OUR POSITION: It was no surprise third-graders slipped a little when state education scores were released last week.

Everyone saw it coming.

The pandemic — and all the upheaval over virtual teaching — took its toll on education this past year. When Florida Standards Assessment test results for third graders in English language arts testing came out last week every county in our area saw a drop in scores. We will not be surprised if math scores, to be released later this month, are also down.

A score of level 3 is considered “satisfactory” on a scale of 1-5. Overall, English language arts scores in the state at level 3 or better decreased by 4% in the 2020-21 school year compared to 2019.

Locally, Sarasota County students were down 4 percentage points. Charlotte County students fell 7 percentage points, and DeSoto County students saw decline of 2 percentage points.

In Sarasota County 66% of students taking the test scored at level 3 or better, which is lower than the pre-pandemic tests, but above the state average of 54%.

Charlotte County School District’s rate of 62% scoring a level 3 or better dropped 7 percentage points from its pre-pandemic 2019 English Language Arts performance, but still higher than the state average.

While the three school districts had a majority of students back in class in 2021, the interruptions in 2020 took their toll, we’re sure.

But when it comes to reading proficiency, there are other places to point the finger besides the pandemic. Even in good years, when scores were better, we believe there is one key to students’ reading performance that is not always discussed.

Any parent unhappy with the latest scores should ask themselves one key question.

Do you read to your kids?

There was plenty of opportunity during the pandemic to sit down with your children and read to them and with them. If you didn’t, you missed a golden opportunity.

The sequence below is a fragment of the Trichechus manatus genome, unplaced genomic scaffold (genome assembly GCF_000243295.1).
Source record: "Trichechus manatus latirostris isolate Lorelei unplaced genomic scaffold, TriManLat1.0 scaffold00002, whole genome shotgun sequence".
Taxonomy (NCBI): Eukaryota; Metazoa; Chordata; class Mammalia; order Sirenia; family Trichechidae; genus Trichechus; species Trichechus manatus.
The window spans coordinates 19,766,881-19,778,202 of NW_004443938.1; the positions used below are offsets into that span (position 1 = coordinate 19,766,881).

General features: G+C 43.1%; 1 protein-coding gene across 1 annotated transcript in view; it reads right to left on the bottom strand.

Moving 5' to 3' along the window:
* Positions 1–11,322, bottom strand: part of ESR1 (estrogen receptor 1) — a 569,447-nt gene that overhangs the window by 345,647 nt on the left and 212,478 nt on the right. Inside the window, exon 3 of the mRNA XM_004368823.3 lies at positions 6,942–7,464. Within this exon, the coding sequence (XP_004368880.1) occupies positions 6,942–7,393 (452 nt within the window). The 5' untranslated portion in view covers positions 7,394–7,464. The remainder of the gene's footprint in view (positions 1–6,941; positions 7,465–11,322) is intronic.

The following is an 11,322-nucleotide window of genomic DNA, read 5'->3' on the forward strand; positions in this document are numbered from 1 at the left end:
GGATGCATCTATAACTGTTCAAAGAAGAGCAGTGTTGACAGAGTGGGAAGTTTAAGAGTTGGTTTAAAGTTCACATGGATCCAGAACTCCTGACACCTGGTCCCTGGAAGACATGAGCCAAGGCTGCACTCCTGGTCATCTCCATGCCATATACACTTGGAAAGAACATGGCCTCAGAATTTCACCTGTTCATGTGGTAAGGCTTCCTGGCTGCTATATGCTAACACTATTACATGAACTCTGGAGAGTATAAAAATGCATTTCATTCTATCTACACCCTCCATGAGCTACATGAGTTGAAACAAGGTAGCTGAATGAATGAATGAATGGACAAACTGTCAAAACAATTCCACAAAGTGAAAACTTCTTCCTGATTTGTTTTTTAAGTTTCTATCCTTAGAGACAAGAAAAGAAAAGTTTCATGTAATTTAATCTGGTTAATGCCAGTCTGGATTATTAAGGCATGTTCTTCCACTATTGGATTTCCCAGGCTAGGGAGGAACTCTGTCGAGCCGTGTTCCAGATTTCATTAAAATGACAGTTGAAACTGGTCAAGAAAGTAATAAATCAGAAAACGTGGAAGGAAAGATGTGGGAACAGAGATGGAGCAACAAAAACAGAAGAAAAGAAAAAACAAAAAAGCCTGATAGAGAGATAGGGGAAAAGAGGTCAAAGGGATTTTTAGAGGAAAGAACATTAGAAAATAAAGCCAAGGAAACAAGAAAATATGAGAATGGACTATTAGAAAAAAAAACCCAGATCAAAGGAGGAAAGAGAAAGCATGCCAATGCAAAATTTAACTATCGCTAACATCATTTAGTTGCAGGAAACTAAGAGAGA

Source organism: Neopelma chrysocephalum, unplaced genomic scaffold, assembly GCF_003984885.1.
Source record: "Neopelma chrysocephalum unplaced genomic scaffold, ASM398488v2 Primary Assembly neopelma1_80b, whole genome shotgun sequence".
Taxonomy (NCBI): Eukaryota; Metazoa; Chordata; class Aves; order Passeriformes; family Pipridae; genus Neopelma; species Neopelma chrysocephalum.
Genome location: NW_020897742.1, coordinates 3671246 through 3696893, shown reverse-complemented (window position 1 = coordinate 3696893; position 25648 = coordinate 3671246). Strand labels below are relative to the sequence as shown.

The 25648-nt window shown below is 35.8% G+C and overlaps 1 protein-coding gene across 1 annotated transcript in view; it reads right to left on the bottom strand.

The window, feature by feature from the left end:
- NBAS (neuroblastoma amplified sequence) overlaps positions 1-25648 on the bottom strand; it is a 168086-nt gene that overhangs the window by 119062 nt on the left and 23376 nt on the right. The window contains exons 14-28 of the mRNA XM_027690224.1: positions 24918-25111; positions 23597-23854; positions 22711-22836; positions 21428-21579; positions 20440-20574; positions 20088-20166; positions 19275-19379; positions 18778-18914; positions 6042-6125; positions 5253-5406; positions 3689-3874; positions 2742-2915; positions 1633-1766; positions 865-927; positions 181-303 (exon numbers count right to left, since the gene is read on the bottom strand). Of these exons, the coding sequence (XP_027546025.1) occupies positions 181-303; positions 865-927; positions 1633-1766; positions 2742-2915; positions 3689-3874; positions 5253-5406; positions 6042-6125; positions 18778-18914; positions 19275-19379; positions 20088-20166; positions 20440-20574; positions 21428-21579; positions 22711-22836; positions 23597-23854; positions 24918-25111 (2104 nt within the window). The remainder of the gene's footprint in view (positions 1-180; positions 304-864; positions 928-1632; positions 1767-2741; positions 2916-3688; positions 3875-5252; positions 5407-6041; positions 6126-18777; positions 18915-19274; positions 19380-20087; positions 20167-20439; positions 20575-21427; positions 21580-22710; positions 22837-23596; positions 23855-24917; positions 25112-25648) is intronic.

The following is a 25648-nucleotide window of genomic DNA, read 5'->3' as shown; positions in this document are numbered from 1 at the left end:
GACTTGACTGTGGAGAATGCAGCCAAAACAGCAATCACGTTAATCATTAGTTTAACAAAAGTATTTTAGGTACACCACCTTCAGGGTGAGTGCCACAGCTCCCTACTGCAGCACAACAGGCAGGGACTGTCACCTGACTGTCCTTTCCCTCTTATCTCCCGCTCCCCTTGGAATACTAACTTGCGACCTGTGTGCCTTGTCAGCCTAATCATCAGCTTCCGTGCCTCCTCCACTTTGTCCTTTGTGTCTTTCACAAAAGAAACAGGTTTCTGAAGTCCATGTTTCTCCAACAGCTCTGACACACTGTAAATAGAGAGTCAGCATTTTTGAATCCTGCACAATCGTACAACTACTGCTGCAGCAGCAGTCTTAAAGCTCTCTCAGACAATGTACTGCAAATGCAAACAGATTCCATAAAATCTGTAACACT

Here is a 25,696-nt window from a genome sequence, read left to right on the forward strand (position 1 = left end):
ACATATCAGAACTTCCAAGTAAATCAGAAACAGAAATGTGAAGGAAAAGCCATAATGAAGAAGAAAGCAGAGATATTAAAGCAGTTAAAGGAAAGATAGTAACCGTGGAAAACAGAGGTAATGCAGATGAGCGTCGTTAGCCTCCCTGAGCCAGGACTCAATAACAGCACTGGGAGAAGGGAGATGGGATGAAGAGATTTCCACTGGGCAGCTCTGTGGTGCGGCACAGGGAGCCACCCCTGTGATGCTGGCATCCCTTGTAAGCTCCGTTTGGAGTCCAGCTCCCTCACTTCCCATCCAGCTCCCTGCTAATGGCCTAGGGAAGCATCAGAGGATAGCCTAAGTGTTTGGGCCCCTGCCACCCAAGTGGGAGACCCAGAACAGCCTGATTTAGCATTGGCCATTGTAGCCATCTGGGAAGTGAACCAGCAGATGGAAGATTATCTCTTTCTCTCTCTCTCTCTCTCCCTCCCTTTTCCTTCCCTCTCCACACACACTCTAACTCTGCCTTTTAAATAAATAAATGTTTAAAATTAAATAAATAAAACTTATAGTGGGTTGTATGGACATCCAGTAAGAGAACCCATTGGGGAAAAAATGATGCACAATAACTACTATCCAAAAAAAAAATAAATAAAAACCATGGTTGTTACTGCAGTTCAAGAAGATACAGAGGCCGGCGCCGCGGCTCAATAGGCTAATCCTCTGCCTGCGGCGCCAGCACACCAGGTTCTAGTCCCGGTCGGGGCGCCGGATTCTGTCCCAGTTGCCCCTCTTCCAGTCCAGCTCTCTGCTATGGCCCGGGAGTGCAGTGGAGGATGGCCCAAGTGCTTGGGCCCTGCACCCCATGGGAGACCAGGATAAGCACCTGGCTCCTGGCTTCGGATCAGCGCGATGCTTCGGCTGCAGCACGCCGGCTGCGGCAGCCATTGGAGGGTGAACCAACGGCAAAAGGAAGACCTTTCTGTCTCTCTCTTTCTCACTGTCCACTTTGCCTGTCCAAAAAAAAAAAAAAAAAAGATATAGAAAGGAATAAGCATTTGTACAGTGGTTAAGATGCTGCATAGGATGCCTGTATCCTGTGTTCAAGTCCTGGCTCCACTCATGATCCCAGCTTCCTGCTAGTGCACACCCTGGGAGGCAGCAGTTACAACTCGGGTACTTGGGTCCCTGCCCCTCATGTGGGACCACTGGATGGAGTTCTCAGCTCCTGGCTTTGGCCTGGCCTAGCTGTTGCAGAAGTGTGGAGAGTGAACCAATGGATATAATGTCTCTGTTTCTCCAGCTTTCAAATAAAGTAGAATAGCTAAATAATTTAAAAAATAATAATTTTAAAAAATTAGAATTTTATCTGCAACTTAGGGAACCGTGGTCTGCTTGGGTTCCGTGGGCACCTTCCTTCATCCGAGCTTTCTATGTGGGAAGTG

Vivian Washington, of the Michigan State University extension program, writes in an online article that it is never too early to begin reading to your children and there is never too much reading you can do. The success it fosters is proven.

Washington writes that “babies from the ages of 0 to 3 years old gain much of their language development during this time.” Babies and adolescents that young benefit from hearing the sounds of letters and pronunciation of words.

The American Academy of Pediatrics (AAP), in 2014, recommended parent-child home reading beginning at birth and continuing at least through kindergarten.

Petit Early Learning Journey lists seven important steps to help your child become a better reader and to develop learning skills at an early age.

They include:

• Establish a reading routine. While bedtime storytelling is fine, perhaps a time earlier in the day when the child is more alert is good.

• Encourage your child to read on a regular basis.

• Find books the child enjoys.

• Find things to read besides books, even things like road signs, movie times in the newspaper or even cookbooks for recipes.

• Stay involved. Watch for progress and falling off of interest in reading.

• Never give up even if the child struggles.

• Remember, every child is different and progresses at different speeds.

So, if the reading scores concern you, these are tips that can not only help our educators with their challenge to develop good readers, but ideas that can help your child grow and make the most of educational opportunities.


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